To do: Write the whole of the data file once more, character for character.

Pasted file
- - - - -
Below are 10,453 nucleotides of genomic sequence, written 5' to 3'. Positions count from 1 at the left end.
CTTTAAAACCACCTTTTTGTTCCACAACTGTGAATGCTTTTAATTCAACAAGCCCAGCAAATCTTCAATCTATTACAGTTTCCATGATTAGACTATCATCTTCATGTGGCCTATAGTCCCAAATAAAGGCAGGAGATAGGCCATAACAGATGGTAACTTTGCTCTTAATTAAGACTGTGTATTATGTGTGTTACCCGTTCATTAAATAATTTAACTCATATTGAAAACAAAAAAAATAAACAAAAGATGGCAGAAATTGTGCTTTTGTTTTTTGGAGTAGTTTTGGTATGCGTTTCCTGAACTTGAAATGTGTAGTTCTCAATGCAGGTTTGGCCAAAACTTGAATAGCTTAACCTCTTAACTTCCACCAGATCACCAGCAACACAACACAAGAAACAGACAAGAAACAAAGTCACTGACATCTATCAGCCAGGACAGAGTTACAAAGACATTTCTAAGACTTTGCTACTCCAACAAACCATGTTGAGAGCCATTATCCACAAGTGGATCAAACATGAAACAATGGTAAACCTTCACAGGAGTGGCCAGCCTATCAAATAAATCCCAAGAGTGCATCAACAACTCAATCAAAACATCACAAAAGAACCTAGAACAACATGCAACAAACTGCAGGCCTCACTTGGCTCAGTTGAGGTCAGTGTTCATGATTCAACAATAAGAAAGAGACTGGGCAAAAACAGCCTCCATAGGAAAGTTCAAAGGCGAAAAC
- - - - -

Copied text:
Below are 10,453 nucleotides of genomic sequence, written 5' to 3'. Positions count from 1 at the left end.
CTTTAAAACCACCTTTTTGTTCCACAACTGTGAATGCTTTTAATTCAACAAGCCCAGCAAATCTTCAATCTATTACAGTTTCCATGATTAGACTATCATCTTCATGTGGCCTATAGTCCCAAATAAAGGCAGGAGATAGGCCATAACAGATGGTAACTTTGCTCTTAATTAAGACTGTGTATTATGTGTGTTACCCGTTCATTAAATAATTTAACTCATATTGAAAACAAAAAAAATAAACAAAAGATGGCAGAAATTGTGCTTTTGTTTTTTGGAGTAGTTTTGGTATGCGTTTCCTGAACTTGAAATGTGTAGTTCTCAATGCAGGTTTGGCCAAAACTTGAATAGCTTAACCTCTTAACTTCCACCAGATCACCAGCAACACAACACAAGAAACAGACAAGAAACAAAGTCACTGACATCTATCAGCCAGGACAGAGTTACAAAGACATTTCTAAGACTTTGCTACTCCAACAAACCATGTTGAGAGCCATTATCCACAAGTGGATCAAACATGAAACAATGGTAAACCTTCACAGGAGTGGCCAGCCTATCAAATAAATCCCAAGAGTGCATCAACAACTCAATCAAAACATCACAAAAGAACCTAGAACAACATGCAACAAACTGCAGGCCTCACTTGGCTCAGTTGAGGTCAGTGTTCATGATTCAACAATAAGAAAGAGACTGGGCAAAAACAGCCTCCATAGGAAAGTTCAAAGGCGAAAAC